But what lets me down most of all is when I see senior kyu grades and sometimes black belts perform basic Kata and their form is terrible. I am usually never surprised to find that these same people usually have one Kata that is reasonable – only because it is the Kata they perform at tournaments.
Instructors who run their dojo’s with their main emphasis on lots of Kumite training and bag work, may as well hang a kick boxing sign above their door, because that is all they are practicing.
The practice of fundamental Kata is the key to many traditional styles and in particular Okinawan Goju-ryu Karate-do. Without regular in depth and energetic training in Kata and its techniques and applications, you are not practicing Okinawan Goju-ryu.
All other training conducted by Karate-ka, should be linked to the improvement of their fundamental Kata.
Kihon (Basics) should be practiced regularly as a means of strengthening our techniques. It is easiest to think of Kihon training (both static and moving) in 3 basic stages.
Firstly, static Kihon training should be used specifically to strengthen the actual techniques, through with many repetitions.
Secondly, Kihon with basic foot work (side to side, forward and back, tai sabaki) should be utilised to adapt the body to using the techniques with typical Goju-ryu motions.
Finally practicing Kihon ‘drills’, utilising many stances, angles, movements and techniques, trains the body for effective and practical application of Karate moves. It combines all the Kihon training stages into one. Combined with strong kiai, this can become quite physical. Anyone who trains with Sensei Bakkies can attest to this!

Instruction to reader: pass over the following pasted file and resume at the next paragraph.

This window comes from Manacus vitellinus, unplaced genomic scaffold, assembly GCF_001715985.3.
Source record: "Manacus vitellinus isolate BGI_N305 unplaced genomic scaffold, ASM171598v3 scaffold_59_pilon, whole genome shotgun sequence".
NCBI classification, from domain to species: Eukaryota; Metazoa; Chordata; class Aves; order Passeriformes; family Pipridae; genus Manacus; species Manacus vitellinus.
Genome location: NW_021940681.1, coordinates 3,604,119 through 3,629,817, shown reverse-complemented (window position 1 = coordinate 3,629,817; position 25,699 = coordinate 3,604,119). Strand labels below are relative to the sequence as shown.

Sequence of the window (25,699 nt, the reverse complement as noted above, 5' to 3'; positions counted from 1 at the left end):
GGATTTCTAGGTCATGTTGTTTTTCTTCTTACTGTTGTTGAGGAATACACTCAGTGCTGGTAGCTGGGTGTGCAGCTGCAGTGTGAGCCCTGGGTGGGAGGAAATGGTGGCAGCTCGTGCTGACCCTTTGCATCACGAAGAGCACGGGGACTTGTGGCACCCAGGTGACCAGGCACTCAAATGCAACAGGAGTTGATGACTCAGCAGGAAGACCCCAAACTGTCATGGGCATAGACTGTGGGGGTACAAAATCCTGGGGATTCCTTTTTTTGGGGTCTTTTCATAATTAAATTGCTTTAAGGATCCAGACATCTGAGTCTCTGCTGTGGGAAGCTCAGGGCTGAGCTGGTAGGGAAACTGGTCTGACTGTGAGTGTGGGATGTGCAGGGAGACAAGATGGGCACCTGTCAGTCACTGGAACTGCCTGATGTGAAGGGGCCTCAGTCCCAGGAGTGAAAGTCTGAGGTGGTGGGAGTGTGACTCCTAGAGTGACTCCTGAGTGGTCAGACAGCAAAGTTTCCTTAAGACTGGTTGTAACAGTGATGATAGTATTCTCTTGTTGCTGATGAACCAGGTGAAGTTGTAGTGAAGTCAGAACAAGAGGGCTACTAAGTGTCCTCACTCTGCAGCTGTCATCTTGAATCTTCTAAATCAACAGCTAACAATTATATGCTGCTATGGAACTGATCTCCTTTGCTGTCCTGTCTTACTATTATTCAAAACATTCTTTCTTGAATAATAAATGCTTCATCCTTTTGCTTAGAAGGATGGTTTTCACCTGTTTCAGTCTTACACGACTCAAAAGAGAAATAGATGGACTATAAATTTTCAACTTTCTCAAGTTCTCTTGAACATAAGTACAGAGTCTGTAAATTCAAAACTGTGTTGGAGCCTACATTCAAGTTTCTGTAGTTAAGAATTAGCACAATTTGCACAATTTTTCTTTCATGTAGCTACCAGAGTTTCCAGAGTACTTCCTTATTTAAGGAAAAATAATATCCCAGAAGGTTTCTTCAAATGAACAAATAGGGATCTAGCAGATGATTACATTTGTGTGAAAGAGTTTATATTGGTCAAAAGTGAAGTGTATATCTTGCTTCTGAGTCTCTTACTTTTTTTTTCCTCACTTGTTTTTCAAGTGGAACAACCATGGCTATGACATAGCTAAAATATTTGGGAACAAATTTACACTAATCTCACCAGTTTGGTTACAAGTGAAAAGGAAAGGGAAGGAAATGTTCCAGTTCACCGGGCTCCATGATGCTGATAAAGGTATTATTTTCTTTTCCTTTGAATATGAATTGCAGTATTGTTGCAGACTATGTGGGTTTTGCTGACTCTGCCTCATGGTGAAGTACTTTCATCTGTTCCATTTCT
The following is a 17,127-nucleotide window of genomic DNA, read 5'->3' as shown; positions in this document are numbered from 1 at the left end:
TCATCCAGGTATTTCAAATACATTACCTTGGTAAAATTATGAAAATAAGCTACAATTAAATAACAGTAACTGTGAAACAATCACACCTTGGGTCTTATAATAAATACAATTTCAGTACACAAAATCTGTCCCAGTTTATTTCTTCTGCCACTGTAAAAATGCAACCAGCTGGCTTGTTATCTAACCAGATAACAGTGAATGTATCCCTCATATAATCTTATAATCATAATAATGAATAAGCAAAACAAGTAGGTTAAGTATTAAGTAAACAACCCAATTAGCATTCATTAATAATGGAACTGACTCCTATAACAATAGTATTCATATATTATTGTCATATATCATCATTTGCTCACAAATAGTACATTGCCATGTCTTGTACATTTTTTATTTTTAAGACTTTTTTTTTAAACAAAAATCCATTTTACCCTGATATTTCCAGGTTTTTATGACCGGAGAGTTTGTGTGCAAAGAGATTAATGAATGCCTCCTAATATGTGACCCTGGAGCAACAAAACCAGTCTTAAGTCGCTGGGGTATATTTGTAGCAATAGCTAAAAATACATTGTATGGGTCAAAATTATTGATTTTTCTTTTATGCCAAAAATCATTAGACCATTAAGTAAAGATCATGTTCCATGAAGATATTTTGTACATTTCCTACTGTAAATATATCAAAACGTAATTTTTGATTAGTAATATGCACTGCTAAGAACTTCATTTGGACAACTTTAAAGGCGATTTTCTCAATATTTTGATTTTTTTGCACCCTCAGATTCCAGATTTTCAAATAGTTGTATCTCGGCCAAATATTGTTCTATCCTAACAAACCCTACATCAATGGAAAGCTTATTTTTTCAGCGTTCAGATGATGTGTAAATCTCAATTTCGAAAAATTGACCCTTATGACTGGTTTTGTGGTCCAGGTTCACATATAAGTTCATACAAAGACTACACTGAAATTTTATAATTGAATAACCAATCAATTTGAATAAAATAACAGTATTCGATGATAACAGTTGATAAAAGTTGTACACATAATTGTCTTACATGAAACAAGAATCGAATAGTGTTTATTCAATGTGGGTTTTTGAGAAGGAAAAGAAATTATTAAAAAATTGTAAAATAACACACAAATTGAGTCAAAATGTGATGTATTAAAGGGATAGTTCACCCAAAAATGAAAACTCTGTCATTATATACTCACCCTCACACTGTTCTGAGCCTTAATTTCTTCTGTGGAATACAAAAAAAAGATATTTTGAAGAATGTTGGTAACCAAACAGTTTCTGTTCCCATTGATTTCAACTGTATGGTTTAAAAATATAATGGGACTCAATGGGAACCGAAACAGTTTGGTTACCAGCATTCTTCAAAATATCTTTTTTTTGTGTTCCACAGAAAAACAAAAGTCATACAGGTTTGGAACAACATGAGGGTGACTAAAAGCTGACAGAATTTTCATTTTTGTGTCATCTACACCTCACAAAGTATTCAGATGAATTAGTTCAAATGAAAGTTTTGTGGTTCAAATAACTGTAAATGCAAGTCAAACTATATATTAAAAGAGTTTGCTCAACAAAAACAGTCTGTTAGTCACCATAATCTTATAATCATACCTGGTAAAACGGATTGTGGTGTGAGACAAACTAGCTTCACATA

Through strong and meaningful Kihon training, the Kata improves and Kumite abilities also rise in standard.
If you focus on this vitally important aspect of training, it can provide the challenge many students look for from their instructor and in their Karate training. If you keep yourself and your students working vigorously and build up, Kihon training can become quite entertaining and is definitely rewarding towards your Karate abilities.
The other thing missing in many Dojo’s is Hojo Undo (supplementary training) equipment. This is one of the life sources for developing a strong body for Goju-ryu and conditioning the tools we need for our techniques.
Extremely cheap and easy to obtain or make, there are no excuses for the lack of Hojo Undo in dojo’s worldwide, especially for adult classes.
Practicing Hojo Undo regularly is more beneficial for Karate-ka than living in the gym. A gym regime may give you big biceps and big quads, but the exercises usually done to obtain these have very little benefit to improving your Karate. They are good for creating some extra power in certain muscle